Latteries are at the heart of the new automotive industry. Weighing up to 500 kilos and representing up to 50% of the value of an electric vehicle, they require the extraction of extremely polluting and expensive materials. To make their production profitable, it is first necessary to extend the life of these batteries, which can be used for eight to fifteen years in a vehicle before losing power, but also to give them a second life, in homes, for example. But the potential for recycling seems enormous: it could help reduce global demand in 2040 by 25% for lithium, 35% for cobalt and nickel and 55% for copper, according to a report by the Institute for Sustainable Futures. (ISF) at the University of Technology Sydney, Australia.
In an industrial area in the middle of the fields, in the east of France, the recycler Veolia has built a pilot plant on its EuroDieuze site, which mainly recovered small telephone or computer batteries. “The proportions are different, but the components are the same,” explains Pascal Muller, regional director at Veolia. The battery is discharged, stripped of its plastic and electronic casing, as well as the aluminum sheets that hold the cells – the hearts of the battery. It is then necessary to grind these cells into a powder from which the different metals will be extracted and sorted, by fire or by chemistry. Safety is essential: in addition to electrical risks, all these modules are covered with highly flammable and polluting solvents. “For the moment, we are on a lot of manual operations”, underlines Pascal Muller, who seeks with partners to “automate certain operations”.
Manufacturers manage to recycle 60% of the weight of batteries, according to the ISF. “It is technically possible to recover these four metals (lithium, cobalt, nickel, copper) to more than 90%, but there is a lack of economic or regulatory incentives that could encourage the use of recycled materials”, underlines the institute. The European Commission wants to require manufacturers to include a minimum of recycled materials in batteries from 2030, up to 12% cobalt, 4% lithium and 4% nickel. This recycling, which could become massive and profitable, arouses interest. Chinese industry is ahead, according to observers: the battery manufacturer CATL has just announced the construction of a recycling plant for 32 billion yuan (4.3 billion euros) in the province of Hubei (central from China).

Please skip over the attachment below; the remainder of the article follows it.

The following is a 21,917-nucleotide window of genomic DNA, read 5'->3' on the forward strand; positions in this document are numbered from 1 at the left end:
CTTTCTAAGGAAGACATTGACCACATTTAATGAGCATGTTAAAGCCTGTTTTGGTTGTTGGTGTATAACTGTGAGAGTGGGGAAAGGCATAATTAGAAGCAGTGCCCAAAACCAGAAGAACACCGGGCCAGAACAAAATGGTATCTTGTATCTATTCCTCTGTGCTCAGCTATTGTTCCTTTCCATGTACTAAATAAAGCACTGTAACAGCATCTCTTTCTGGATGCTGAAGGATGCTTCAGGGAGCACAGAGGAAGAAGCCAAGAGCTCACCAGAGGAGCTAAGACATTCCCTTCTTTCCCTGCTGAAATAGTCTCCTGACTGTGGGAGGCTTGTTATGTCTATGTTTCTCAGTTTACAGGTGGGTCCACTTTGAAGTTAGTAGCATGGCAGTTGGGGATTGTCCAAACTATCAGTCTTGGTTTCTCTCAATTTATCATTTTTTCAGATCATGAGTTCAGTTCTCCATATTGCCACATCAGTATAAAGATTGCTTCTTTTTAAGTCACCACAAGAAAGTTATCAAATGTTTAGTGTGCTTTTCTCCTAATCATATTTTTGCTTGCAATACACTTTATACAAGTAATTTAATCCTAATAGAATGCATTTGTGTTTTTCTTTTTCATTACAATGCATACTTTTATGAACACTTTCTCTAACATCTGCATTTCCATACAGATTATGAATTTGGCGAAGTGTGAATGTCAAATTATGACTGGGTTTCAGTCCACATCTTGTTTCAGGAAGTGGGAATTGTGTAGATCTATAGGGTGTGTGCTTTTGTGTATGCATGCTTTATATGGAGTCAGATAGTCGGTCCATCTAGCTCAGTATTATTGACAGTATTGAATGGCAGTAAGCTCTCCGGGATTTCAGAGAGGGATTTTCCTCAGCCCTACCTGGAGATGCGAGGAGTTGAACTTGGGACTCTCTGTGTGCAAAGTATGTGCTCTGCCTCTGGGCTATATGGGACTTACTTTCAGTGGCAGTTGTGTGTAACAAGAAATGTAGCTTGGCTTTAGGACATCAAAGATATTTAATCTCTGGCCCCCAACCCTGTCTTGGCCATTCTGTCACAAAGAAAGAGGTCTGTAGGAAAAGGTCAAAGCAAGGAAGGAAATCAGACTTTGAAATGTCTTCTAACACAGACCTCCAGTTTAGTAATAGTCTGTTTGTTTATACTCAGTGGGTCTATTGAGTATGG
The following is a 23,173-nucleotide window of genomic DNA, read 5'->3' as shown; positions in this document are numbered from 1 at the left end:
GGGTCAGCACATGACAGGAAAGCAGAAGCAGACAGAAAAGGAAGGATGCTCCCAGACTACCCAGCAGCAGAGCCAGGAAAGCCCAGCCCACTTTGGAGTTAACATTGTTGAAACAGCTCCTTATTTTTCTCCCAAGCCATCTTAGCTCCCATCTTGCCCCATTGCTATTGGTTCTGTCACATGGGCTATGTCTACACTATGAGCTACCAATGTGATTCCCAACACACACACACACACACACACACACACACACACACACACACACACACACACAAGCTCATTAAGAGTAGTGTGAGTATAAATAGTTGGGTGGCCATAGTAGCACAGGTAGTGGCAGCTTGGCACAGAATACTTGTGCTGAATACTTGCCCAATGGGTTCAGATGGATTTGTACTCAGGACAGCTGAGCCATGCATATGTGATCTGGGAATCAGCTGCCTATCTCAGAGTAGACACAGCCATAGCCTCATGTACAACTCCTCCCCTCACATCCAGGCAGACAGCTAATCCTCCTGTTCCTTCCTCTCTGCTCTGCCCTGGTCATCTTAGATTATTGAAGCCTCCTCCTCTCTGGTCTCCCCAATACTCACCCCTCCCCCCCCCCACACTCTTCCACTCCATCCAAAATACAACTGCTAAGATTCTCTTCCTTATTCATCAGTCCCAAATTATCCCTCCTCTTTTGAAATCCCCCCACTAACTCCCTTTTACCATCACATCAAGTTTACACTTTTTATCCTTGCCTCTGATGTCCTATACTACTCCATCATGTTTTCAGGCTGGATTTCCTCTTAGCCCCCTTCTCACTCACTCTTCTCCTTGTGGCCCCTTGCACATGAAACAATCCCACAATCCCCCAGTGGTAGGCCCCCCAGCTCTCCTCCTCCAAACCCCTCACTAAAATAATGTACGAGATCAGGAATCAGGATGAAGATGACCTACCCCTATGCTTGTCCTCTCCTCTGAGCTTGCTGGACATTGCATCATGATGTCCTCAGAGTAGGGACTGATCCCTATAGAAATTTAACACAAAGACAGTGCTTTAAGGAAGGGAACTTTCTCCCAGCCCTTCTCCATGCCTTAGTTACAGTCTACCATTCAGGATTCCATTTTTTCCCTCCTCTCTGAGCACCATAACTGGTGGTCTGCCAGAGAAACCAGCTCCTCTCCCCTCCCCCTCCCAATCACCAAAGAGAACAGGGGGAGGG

In the United States, one of the founders of Tesla raised $500 million in July to expand his recycling plant, Redwood. In northern Sweden, the start-up Northvolt is due to launch a factory in 2022 capable of recycling 25,000 tonnes of batteries per year. This young giant, a partner of Volkswagen and BMW, promises to use up to 50% recycled materials by 2030 to produce batteries in its neighboring “gigafactory” in Skellefteå. This recycling project – called “Revolt” – is essential in the carbon footprint – and communication – of the company, which promises to be the “greenest” in Europe for the production of high-power electric batteries.
The French nuclear giant Orano (ex-Areva) has also launched a pilot project. “The projections for the tonnage of batteries to be recycled are colossal. We are already talking about 500,000 tonnes to be recycled in 2030”, launches Didier David, director of this project. Orano will apply its know-how from the nuclear industry in the handling of “complicated objects”, in recycling and in hydrometallurgy, a technique used for the extraction of uranium. “Not everything is standardized and each manufacturer has their own recipes. The next step will be to find the necessary funding and the customers to accelerate,” explains Didier David. At Northvolt, environmental manager Emma Nehrenheim worries: “All the forecasts we had until now were below reality. Battery production is constantly growing and there is a risk that Europe is not ready. […] We must act now. »